The first book about Maeve Brennan, the recently rediscovered New Yorker writer from Ireland, who wrote like an angel, and looked like a fashion model, but became homeless in Manhattan in the 1970s and died forgotten in 1993.
Born in Dublin in 1917 to politically active parents, Maeve Brennan's childhood in Ireland was moulded by the cultural ideologies of nationalism and lit by the creative energy of the Abbey and Gate theatres.
She was seventeen when her father was appointed to the Irish Legation in Washington DC, where he was Irish Minister throughout World War II.
Maeve wrote fashion copy at Harper's Bazaar until 1949, when William Shawn invited her to join The New Yorker.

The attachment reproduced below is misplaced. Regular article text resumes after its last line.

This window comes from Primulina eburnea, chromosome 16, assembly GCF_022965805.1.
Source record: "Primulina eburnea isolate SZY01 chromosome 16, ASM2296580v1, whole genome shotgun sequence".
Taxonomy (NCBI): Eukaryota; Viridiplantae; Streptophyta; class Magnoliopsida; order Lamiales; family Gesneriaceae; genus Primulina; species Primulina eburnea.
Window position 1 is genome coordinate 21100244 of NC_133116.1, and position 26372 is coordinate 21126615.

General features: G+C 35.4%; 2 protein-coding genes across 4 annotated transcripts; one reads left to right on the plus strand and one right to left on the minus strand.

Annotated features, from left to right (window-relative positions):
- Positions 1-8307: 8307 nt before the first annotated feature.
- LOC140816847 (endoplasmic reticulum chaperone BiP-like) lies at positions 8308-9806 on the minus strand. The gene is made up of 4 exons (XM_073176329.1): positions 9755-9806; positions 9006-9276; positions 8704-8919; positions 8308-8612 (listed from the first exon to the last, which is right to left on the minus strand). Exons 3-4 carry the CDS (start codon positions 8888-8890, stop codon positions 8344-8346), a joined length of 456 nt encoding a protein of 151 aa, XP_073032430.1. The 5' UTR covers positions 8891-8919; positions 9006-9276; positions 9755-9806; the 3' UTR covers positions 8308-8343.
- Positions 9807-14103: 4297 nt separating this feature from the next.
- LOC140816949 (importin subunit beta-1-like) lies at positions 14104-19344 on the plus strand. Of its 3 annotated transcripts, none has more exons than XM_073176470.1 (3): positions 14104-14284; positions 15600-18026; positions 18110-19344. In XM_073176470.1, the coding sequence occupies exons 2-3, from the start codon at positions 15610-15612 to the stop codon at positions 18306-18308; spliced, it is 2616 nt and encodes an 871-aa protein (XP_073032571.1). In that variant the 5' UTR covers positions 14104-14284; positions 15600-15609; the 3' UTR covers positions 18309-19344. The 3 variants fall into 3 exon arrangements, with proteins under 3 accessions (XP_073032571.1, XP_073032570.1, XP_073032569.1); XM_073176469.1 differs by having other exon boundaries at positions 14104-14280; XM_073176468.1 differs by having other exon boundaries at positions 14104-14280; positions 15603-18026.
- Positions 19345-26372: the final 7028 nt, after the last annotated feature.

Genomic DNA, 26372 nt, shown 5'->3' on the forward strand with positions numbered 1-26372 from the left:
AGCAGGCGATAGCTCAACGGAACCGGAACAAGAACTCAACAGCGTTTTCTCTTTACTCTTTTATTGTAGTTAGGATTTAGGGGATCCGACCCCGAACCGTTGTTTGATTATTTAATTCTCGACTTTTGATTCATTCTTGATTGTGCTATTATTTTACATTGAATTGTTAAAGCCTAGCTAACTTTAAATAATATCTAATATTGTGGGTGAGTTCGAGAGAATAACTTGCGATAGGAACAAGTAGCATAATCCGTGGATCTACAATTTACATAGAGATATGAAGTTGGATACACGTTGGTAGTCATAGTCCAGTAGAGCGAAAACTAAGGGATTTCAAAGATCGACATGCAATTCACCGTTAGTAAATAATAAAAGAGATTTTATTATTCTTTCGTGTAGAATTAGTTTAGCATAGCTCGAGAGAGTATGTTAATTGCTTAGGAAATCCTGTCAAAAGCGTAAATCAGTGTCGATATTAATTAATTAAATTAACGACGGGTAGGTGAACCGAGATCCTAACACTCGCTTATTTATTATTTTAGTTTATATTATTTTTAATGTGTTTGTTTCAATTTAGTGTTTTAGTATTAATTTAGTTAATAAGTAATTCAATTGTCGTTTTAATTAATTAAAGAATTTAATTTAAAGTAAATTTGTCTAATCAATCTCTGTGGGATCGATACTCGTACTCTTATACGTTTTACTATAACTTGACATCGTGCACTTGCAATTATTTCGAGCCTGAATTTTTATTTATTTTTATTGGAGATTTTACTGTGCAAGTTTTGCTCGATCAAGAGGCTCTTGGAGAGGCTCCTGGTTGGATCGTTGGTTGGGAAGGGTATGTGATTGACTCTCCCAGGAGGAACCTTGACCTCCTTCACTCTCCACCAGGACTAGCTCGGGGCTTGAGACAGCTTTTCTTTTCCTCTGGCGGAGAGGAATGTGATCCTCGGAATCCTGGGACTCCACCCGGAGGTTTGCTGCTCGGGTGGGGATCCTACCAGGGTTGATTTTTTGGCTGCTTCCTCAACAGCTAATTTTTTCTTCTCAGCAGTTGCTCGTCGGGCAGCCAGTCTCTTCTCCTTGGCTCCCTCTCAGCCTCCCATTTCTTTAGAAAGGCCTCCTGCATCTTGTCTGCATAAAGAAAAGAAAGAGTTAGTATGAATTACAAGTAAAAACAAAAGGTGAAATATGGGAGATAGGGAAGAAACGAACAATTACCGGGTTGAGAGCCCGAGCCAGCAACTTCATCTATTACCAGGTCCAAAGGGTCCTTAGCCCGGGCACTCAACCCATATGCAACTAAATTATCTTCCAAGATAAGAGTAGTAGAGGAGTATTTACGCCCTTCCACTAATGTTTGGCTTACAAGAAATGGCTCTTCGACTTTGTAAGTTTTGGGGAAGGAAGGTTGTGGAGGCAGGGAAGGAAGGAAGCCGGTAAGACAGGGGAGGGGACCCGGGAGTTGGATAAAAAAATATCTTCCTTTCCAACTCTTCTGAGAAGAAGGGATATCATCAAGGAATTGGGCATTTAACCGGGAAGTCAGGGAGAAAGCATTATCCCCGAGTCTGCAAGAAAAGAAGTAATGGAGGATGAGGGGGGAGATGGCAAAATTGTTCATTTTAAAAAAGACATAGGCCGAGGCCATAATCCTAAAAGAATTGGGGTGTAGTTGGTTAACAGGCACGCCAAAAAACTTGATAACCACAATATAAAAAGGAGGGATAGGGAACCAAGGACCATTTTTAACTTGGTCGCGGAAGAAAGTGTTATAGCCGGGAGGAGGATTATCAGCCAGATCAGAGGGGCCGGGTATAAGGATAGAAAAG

Tiny, impeccably groomed, and devastatingly witty, in William Maxwell's words, 'to be around her was to see style being invented'.
Her richly textured fiction criticism and 'Talk of the Town' pieces, published in the 1950s and '60s, during The New Yorker's most influential period, offer unsparing portraits of the Ireland she had left and the America she inhabited. As this richly researched and wide-ranging book makes clear, Maeve Brennan's effect on the people who met her, her eye for human behaviour, clothing and domestic settings, her memory of home and her courageous life as a woman alone in metropolitan America make her an icon of the twentieth century.